Linux is brilliant at serving files. It's this ability that keeps the enterprise world turning to Linux for its heavy lifting jobs and that keeps the world Googling 24/7.
But it's just as good at serving files from a computer tucked away under the stairs or stuck in the loft, and a server in your house is now becoming an essential accessory.
Mobile phones, games consoles and even televisions are rapidly developing the ability to read, display and play files held on a media centre PC, and Linux is the perfect free software solution. All you need is a relatively low-powered PC, a decent amount of storage and somewhere safe to hide it.
1. Install the software
We've chosen to use Ubuntu Server Edition for two reasons. First, it's the same distribution that most people know and love, only optimised for use on a server. Second, you still have access to exactly the same packages and repositories as you do with with the desktop version, which makes installing and using software easy.
Put the disc into the machine you want to use as the server and select your language followed by 'Install Ubuntu Server'. Unlike the desktop version, there's no graphical installer. Instead you'll need to choose your configuration settings from the pages of options that appear throughout the installer.
Don't let this put you off; there aren't any questions that can't easily be answered, and the installation is effectively no different from a standard desktop installation.
The first question asks you again for the language, the second for your location and the third for your keyboard layout. After a brief pause, you'll be asked for a hostname. You might want to change this to something like 'mediaserver', rather than the default 'ubuntu' to avoid confusion with any other Ubuntu installations you may have running on the same network.
2. Partition the disk
The next installation step is disk configuration. This is a much more important consideration for a media server than it is for a standard desktop installation, because of the sheer volume of files that you'll be storing on it.
The most convenient solution is to use an old disk of around 10GB (or less) for the Linux installation and a high capacity drive for your media content. You can then select 'Guided – Use Entire Disk' on the installation page, then select the disk to install to and give Ubuntu complete control over how it creates the installation. Your media storage disk can be configured later.
PARTITION YOUR DRIVE: If you create a separate root partition, you'll be able to update your system without worrying about your files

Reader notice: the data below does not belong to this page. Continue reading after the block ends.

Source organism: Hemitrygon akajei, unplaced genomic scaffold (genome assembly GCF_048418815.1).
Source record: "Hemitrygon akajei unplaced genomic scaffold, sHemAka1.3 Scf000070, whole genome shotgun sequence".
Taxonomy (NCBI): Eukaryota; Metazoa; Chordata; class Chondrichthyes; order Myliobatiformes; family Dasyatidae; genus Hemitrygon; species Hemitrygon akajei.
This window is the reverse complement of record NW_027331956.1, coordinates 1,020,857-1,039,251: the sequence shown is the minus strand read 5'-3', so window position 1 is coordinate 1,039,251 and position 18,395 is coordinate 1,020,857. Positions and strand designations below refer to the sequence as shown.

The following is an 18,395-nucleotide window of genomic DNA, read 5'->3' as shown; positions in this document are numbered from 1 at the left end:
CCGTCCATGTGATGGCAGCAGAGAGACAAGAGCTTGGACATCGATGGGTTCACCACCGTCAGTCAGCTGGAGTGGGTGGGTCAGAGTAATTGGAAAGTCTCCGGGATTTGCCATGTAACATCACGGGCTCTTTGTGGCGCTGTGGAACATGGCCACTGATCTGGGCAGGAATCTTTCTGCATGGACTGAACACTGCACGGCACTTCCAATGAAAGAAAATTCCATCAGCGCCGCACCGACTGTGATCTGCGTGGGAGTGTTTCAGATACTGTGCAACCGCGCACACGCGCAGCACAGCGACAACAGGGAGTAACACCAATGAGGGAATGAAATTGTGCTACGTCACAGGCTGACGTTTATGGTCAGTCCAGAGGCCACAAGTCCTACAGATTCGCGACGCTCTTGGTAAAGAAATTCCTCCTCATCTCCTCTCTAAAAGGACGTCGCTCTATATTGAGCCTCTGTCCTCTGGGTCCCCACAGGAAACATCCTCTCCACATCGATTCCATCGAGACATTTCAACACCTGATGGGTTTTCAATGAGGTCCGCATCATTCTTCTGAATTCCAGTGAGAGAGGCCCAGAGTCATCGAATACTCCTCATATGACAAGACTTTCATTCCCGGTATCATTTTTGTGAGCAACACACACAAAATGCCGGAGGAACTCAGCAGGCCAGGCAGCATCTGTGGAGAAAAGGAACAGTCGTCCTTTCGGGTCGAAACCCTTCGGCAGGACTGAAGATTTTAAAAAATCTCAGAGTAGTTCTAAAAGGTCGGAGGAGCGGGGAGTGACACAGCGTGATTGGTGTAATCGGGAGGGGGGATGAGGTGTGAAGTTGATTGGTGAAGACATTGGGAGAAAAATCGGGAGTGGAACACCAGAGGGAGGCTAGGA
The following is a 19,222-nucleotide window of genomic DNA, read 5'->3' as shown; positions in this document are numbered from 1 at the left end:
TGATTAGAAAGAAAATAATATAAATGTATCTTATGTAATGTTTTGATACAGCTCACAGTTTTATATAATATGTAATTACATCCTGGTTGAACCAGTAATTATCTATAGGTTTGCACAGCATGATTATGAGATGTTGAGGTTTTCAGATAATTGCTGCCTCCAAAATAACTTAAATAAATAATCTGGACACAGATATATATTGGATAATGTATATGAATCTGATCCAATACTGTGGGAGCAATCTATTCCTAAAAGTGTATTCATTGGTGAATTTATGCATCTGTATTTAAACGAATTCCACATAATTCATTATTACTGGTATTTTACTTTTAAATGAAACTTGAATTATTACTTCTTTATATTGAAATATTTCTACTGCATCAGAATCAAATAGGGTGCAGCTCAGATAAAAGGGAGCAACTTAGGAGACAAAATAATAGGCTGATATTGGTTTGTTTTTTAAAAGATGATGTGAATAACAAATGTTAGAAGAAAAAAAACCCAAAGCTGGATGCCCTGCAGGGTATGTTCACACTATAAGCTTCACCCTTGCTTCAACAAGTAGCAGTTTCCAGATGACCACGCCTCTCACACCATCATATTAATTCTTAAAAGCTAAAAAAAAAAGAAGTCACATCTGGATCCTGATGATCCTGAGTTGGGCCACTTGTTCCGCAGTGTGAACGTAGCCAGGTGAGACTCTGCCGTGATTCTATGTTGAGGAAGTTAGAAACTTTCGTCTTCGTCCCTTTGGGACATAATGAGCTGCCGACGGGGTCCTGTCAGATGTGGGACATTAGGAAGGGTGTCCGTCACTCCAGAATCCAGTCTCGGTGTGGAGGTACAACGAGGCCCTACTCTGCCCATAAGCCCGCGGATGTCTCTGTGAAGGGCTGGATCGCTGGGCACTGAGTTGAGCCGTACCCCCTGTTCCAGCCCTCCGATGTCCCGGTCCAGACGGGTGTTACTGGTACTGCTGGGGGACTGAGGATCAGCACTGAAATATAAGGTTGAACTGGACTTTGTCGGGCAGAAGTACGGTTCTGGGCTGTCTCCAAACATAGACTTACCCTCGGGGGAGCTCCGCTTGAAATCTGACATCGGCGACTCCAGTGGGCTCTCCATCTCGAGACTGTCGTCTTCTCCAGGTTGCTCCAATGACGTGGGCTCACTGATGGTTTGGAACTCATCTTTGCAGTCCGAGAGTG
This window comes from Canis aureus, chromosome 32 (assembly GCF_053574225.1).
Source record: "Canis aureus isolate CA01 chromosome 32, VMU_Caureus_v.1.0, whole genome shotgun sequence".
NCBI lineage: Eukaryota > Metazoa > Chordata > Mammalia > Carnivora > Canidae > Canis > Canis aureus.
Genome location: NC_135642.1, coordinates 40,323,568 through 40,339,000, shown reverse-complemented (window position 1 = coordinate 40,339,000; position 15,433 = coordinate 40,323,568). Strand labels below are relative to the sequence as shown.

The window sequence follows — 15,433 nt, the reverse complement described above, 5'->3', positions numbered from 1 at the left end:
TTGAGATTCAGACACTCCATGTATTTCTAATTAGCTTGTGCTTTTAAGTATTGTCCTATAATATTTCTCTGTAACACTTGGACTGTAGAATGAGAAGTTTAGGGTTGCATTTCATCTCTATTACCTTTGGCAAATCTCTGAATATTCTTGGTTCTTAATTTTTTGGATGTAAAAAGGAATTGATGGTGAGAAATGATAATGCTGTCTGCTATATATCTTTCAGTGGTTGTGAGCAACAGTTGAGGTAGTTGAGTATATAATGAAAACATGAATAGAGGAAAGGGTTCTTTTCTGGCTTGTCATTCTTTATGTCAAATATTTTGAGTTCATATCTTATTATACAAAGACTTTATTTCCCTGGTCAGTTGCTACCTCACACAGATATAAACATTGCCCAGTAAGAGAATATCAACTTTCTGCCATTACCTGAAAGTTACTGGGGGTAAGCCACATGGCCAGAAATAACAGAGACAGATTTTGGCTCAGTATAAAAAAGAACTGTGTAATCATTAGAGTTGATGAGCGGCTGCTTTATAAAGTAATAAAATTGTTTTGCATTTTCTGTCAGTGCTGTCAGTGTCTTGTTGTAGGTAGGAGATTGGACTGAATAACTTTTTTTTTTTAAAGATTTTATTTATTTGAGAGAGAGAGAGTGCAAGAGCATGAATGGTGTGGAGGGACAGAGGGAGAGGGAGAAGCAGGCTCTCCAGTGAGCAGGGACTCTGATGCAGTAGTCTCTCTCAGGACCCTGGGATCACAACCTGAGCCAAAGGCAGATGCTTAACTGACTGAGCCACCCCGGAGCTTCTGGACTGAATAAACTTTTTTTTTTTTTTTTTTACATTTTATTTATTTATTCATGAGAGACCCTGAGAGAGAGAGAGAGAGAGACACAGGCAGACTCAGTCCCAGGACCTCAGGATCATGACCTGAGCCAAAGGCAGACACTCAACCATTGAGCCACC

The second-best option is to create two partitions on a single drive, using the smaller partition for the root file system and the other partition for your data. This way, you can update the root partition if you need to, or easily back up your data partition without infecting it with system files.
After skipping through the partition section you'll be asked for your real name, username and password. You should give this a little more thought than with the desktop, as it's likely that your server will be on all the time and accessible from the internet, so a secure username/password combination is vital.
Press Continue to skip the HTTP proxy installation, and choose to install security updates automatically when asked. Finally, don't select any of the default server packages unless you want to enable SSH for remote administration, then click on Continue to install the system.
3. Configure MediaTomb
We're now only a couple of steps away from completion. When your machine restarts after installing all the main packages, you need to log in and type sudo apt-get install mediatomb into a terminal. This will grab the media-streaming software and install it on your system.
All you need to now is type mediatomb to run the server. Watch the output, because you should see something like the following:
2009-07-16 15:20:52 INFO: MediaTomb Web UI can be reached by following this link: 2009-07-16 15:20:52 INFO: http://192.168.1.89:49152/
This is the port and the IP address for the server, and you should now be able to point a web browser on the same network at this address and use the simple user interface to add the files and folders that contain your various bits of media.
After a few moments, the media should appear on any UPnP streaming client, such as those on a Playstation 3 and XBox 360.
First published in Linux Format Issue 123
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